The tripod collar has been criticized widely by many reviewers, but I haven’t noticed any big problems with it probably because I seldom use a tripod and even when I do, I find stability to be an issue only at low shutter speeds (below 1/40sec). 

The built-in hood makes it a breeze to use and is a most convenient feature. The focus limiting switch is very useful and should be employed to further optimize focus, especially when using the lens with a TC, and the focus ring is a delight to use. It feels perfectly damped – neither too tight nor too loose, and is very precise to set. The auto-focus can of course be over-ridden anytime by just grabbing the ring. Overall this lens is a breeze to handle. 

The minimum focus distance, which of course doesn’t change when you add a TC of any magnification, is another strong point of this lens, which, at 4.2 feet, is very handy. I’ve almost never come across a situation in my photography where I couldn’t focus because the subject was too close, and adding the 1.4x TC makes the magnification even better. Therefore this is an excellent lens for some tele-macros and ultra-tight portraits or abstracts. 

II. With 1.4x TC: 

The TC naturally adds some weight (around 300gm I believe) and a tiny bit of length making the setup a little more of a handful, but not large or heavy enough to cause bother or encumbrance. However, the lack of image stabilization (‘VR’) does make its absence felt when shooting at 420mm. Hand-holding this combination is very easy but to get sharp images consistently takes practice and the use of at least a mono-pod is recommended in most conditions except in very bright light. 


The 300mm f/4D AFS is a no-nonsense, classically simple optic that cuts to the chase with no fuss and delivers shot after shot with spectacular consistency, all the while barely making its presence felt.  There are two things it doesn’t do, namely zooming in and out and optically stabilizing its output, but whatever else it does, it does exceptionally well.  It focuses reliably, works brilliantly with the 1.4x TC and doesn’t necessitate a gym membership or an encore of Ocean’s Eleven.  It fits in your pocket and goes like a rocket.  

And brings home the bacon fast and sharp.

For more images, visit my Facebook page at .

The ‘fine’ print:
© Text and Pictures copyright Santosh Saligram.  No part of this essay may be reproduced in any form without the prior written permission of the author.

9 Comments Add yours

  1. Lovely review Sant.. 🙂 I loved the non 'too' te3chnical review!! Im a Canon boy, but maybe in a year or two i will buy a Nikon system as my secondary system. & great images mate!!


  2. ap says:

    Already brought this lens for my nikon D60 body,but yet to try this as it is in transit.


  3. Santosh says:

    Angad, thanks. :-)ap, good luck! I'm sure you'll love it!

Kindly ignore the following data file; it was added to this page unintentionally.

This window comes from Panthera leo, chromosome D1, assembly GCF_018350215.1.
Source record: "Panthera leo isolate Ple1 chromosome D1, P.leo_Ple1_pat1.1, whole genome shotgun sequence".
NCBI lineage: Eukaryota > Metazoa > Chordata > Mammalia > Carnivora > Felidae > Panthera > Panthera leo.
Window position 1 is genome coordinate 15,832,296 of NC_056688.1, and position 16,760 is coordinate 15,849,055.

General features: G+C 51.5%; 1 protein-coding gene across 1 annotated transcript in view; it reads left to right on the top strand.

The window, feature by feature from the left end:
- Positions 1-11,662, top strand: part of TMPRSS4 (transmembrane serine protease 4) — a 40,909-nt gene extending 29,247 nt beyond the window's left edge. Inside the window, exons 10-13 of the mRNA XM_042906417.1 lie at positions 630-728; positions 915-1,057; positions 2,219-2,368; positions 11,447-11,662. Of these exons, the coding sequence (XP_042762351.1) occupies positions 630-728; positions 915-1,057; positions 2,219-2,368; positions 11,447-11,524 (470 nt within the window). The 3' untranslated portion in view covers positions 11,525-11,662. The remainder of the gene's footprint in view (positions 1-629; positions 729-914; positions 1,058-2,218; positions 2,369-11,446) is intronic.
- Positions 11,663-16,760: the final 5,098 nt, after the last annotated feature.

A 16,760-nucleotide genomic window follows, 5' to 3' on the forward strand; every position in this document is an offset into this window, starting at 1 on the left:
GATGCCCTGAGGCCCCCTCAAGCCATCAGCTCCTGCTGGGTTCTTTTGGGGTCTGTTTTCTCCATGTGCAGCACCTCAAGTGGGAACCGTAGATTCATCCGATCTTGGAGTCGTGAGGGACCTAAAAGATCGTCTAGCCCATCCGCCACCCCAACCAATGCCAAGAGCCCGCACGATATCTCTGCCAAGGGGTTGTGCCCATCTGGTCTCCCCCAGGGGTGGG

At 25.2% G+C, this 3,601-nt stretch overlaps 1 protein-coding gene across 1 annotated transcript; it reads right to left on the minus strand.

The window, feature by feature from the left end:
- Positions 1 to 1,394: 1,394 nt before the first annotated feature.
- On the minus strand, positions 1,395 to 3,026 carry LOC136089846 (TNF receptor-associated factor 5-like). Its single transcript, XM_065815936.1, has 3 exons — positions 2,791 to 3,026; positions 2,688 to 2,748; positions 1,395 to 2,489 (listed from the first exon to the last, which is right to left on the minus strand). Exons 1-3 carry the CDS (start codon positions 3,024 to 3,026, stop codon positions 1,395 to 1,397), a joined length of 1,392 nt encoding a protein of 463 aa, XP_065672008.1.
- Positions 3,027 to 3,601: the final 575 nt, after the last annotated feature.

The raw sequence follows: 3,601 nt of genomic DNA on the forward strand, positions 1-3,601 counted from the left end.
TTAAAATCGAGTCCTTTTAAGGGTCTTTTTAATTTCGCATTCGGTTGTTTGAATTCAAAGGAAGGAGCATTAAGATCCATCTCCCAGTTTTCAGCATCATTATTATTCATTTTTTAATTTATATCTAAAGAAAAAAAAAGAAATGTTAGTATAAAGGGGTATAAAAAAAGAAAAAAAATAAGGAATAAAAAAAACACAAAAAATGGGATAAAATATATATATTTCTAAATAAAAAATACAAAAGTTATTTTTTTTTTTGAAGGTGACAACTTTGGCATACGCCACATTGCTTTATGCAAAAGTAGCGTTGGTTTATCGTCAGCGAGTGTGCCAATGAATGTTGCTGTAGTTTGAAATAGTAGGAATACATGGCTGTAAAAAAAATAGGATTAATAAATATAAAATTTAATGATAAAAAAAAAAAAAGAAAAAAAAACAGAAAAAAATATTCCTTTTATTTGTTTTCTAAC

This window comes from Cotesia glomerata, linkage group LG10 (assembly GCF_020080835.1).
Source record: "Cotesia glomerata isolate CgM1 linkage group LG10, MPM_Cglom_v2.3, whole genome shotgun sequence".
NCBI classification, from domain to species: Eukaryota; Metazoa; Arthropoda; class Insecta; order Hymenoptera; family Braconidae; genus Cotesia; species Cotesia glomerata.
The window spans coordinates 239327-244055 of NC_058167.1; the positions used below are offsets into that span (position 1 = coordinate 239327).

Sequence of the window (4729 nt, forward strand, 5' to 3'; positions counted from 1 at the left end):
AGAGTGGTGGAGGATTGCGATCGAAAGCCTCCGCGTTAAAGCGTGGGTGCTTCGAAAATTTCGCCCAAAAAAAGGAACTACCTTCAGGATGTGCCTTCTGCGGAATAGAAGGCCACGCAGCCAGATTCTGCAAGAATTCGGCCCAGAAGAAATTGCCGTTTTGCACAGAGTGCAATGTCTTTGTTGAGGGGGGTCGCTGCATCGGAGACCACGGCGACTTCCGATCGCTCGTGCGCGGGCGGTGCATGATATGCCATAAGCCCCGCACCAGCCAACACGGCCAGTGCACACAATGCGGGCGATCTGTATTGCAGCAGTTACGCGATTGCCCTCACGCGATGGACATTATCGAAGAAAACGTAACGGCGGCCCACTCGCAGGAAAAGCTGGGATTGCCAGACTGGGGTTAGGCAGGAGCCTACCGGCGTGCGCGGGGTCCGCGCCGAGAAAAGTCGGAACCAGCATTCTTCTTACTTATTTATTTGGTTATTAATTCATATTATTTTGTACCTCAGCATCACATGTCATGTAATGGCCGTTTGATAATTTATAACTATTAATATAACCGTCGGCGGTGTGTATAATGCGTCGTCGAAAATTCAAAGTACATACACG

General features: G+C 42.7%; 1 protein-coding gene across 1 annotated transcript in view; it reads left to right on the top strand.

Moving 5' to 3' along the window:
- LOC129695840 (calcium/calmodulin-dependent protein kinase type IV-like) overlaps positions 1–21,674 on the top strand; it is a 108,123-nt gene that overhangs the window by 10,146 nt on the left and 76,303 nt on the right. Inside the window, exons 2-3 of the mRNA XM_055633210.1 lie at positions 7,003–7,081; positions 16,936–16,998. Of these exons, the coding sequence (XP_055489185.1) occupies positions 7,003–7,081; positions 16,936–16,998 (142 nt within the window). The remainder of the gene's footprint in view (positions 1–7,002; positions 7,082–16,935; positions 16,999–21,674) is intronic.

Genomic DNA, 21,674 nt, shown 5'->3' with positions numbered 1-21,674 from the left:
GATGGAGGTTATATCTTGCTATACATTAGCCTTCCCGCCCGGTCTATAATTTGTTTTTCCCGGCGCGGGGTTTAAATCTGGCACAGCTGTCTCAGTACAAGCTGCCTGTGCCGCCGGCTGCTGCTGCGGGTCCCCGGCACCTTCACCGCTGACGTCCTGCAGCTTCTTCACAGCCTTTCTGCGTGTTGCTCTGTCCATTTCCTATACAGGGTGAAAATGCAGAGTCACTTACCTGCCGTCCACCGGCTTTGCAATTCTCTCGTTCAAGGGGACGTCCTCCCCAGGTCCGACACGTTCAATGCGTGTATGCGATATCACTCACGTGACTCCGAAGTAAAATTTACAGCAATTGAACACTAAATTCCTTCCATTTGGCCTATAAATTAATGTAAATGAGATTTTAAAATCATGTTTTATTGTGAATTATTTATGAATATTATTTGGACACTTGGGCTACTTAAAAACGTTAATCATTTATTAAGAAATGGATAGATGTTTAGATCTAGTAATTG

4. What an review Santhosh!! Liked it all the way.. I loved all ur pics in FB.. and INW.. was decided to buy this.. and even I was planning for Canon F4 300mm after watching Sowmyajith Nandys Pics.. now either Nikon or Canon!! but buying it for sure.. Thanks for a lovely and easily understandable Review!!


  5. Arijit says:

    Loved it thoroughly, maybe because it was not too technical!!!!if I were a nikon shoter, I'd grab this (its also the most reasonable 300mm f4 around- at 60 k odd).the canon is 90 k i guess and the one for my pentax where available is 1200 USD :-(Soone, I see a Vr version of this in the offing ay rs. 100k or so. So guys with Nikons. grab the ones available.


  6. SHASHIDHAR says:

    Hi Santhosh…Nice review …. Last week I bought D7000… not yet decided, whether to go for 300 f4 or 300 f2.8 VR … thanx for a detailed review.


  7. Kartik Kumar says:

    That was a lovely review. I enjoyed reading that. I use this lens with a 1.7x and find that f4 is really slow in South Indian conditions at least – the TC makes it 6.7 wide open and its not acceptably sharp until at least f8. Just used it this past weekend with the 1.4x and that was too slow wide open at f5.6 – I was at ISO 1600 most of the time getting only 1/60 or so. Not fun.Congratulations on the upgrade – expecting great stuff from the big gun.


  8. Santosh says:

    Thanks, all!Thank you for your thoughts on the 1.7x, Kartik! And I understand your predicament with the 1.4x as well – that was one of the reasons I spent big money on the F2.8 big brother. 🙂


  9. Anonymous says:

    Beautiful review….I am also thinking about this combination as I would like to upgrade from my 70-300VR. I have heard that Kenko Pro 300 1.4x TC s are optically same as of Nikon's but at half of the price. Do you have any idea about the Kenko TCs?